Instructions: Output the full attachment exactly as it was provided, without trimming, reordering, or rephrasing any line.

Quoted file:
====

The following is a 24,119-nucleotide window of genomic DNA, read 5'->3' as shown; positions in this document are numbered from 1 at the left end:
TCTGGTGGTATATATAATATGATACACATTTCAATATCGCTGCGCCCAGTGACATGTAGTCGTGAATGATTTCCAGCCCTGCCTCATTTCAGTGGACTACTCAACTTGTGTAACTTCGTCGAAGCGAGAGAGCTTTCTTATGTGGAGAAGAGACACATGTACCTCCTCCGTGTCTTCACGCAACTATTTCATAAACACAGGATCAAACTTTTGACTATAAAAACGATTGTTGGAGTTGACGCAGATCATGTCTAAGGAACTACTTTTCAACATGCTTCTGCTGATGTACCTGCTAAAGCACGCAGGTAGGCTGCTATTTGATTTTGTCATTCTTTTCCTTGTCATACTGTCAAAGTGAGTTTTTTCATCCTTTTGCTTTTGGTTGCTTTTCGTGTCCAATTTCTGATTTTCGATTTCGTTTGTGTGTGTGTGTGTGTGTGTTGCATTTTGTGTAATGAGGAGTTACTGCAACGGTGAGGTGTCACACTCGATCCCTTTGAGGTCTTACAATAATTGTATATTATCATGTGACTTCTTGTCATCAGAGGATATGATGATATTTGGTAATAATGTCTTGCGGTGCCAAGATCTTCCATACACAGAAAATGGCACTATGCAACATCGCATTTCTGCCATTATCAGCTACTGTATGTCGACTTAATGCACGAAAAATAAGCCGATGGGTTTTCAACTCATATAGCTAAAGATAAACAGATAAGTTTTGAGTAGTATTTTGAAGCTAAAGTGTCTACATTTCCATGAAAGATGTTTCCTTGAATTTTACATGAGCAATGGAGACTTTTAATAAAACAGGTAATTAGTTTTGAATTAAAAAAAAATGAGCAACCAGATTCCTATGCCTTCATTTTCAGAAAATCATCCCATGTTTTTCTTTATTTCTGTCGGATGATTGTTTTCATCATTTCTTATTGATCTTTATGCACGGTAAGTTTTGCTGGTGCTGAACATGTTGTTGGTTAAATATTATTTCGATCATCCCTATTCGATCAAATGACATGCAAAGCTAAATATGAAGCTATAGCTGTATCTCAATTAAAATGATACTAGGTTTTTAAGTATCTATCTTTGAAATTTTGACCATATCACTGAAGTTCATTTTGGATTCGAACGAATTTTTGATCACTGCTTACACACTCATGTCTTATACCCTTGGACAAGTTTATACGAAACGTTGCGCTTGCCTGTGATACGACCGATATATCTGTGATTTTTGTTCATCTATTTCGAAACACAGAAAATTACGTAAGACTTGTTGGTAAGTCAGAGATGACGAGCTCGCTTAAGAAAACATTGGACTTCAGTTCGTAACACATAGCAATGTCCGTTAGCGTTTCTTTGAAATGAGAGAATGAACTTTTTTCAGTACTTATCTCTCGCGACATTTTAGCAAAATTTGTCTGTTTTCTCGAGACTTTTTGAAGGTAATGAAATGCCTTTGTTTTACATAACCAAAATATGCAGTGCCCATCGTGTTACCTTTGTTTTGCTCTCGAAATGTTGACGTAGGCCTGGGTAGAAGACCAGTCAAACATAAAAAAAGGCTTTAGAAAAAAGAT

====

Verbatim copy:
The following is a 24,119-nucleotide window of genomic DNA, read 5'->3' as shown; positions in this document are numbered from 1 at the left end:
TCTGGTGGTATATATAATATGATACACATTTCAATATCGCTGCGCCCAGTGACATGTAGTCGTGAATGATTTCCAGCCCTGCCTCATTTCAGTGGACTACTCAACTTGTGTAACTTCGTCGAAGCGAGAGAGCTTTCTTATGTGGAGAAGAGACACATGTACCTCCTCCGTGTCTTCACGCAACTATTTCATAAACACAGGATCAAACTTTTGACTATAAAAACGATTGTTGGAGTTGACGCAGATCATGTCTAAGGAACTACTTTTCAACATGCTTCTGCTGATGTACCTGCTAAAGCACGCAGGTAGGCTGCTATTTGATTTTGTCATTCTTTTCCTTGTCATACTGTCAAAGTGAGTTTTTTCATCCTTTTGCTTTTGGTTGCTTTTCGTGTCCAATTTCTGATTTTCGATTTCGTTTGTGTGTGTGTGTGTGTGTGTTGCATTTTGTGTAATGAGGAGTTACTGCAACGGTGAGGTGTCACACTCGATCCCTTTGAGGTCTTACAATAATTGTATATTATCATGTGACTTCTTGTCATCAGAGGATATGATGATATTTGGTAATAATGTCTTGCGGTGCCAAGATCTTCCATACACAGAAAATGGCACTATGCAACATCGCATTTCTGCCATTATCAGCTACTGTATGTCGACTTAATGCACGAAAAATAAGCCGATGGGTTTTCAACTCATATAGCTAAAGATAAACAGATAAGTTTTGAGTAGTATTTTGAAGCTAAAGTGTCTACATTTCCATGAAAGATGTTTCCTTGAATTTTACATGAGCAATGGAGACTTTTAATAAAACAGGTAATTAGTTTTGAATTAAAAAAAAATGAGCAACCAGATTCCTATGCCTTCATTTTCAGAAAATCATCCCATGTTTTTCTTTATTTCTGTCGGATGATTGTTTTCATCATTTCTTATTGATCTTTATGCACGGTAAGTTTTGCTGGTGCTGAACATGTTGTTGGTTAAATATTATTTCGATCATCCCTATTCGATCAAATGACATGCAAAGCTAAATATGAAGCTATAGCTGTATCTCAATTAAAATGATACTAGGTTTTTAAGTATCTATCTTTGAAATTTTGACCATATCACTGAAGTTCATTTTGGATTCGAACGAATTTTTGATCACTGCTTACACACTCATGTCTTATACCCTTGGACAAGTTTATACGAAACGTTGCGCTTGCCTGTGATACGACCGATATATCTGTGATTTTTGTTCATCTATTTCGAAACACAGAAAATTACGTAAGACTTGTTGGTAAGTCAGAGATGACGAGCTCGCTTAAGAAAACATTGGACTTCAGTTCGTAACACATAGCAATGTCCGTTAGCGTTTCTTTGAAATGAGAGAATGAACTTTTTTCAGTACTTATCTCTCGCGACATTTTAGCAAAATTTGTCTGTTTTCTCGAGACTTTTTGAAGGTAATGAAATGCCTTTGTTTTACATAACCAAAATATGCAGTGCCCATCGTGTTACCTTTGTTTTGCTCTCGAAATGTTGACGTAGGCCTGGGTAGAAGACCAGTCAAACATAAAAAAAGGCTTTAGAAAAAAGAT